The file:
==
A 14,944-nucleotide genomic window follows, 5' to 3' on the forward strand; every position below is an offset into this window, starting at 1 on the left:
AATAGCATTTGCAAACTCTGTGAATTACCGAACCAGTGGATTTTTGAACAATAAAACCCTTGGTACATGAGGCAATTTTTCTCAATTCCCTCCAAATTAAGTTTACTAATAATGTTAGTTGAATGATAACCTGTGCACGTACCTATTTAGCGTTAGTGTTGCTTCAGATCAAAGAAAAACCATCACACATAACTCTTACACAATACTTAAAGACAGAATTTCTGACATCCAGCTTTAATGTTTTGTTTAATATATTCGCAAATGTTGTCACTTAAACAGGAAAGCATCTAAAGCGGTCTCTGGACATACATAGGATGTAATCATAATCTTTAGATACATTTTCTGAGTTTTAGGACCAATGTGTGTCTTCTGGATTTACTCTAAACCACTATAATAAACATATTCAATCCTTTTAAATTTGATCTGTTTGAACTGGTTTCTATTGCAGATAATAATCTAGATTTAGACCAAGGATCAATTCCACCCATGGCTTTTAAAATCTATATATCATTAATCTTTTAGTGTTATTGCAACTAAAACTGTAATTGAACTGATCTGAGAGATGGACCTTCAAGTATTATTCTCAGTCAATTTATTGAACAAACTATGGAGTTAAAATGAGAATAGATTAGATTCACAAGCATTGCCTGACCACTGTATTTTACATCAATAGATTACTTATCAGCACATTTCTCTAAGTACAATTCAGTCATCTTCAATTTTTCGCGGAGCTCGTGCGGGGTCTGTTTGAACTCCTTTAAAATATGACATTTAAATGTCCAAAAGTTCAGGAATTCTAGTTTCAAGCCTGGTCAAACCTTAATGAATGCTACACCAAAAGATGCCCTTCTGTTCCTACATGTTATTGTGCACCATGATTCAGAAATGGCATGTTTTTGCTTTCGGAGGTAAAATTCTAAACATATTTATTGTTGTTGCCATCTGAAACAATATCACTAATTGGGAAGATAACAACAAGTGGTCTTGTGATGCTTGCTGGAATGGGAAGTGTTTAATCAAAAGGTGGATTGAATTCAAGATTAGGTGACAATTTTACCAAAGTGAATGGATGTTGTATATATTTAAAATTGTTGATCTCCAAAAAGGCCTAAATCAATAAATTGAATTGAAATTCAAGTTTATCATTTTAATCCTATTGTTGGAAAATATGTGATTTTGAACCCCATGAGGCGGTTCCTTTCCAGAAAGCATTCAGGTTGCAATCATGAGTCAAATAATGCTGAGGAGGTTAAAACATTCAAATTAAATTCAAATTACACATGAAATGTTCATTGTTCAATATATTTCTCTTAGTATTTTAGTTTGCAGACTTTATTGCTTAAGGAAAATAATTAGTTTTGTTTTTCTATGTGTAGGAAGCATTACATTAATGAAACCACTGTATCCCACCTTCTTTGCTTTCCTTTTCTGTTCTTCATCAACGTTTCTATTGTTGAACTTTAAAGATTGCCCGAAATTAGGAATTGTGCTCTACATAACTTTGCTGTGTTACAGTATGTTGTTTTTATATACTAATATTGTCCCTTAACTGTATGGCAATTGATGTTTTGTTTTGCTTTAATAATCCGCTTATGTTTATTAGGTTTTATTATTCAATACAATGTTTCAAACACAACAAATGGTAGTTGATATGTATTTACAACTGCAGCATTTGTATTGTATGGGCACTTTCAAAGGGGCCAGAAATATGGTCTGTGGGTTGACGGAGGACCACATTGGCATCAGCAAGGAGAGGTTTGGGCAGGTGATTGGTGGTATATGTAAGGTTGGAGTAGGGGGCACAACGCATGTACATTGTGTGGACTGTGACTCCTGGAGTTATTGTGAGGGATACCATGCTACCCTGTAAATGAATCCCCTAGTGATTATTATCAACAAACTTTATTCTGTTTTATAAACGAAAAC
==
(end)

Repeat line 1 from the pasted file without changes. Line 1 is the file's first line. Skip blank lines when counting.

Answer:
A 14,944-nucleotide genomic window follows, 5' to 3' on the forward strand; every position below is an offset into this window, starting at 1 on the left: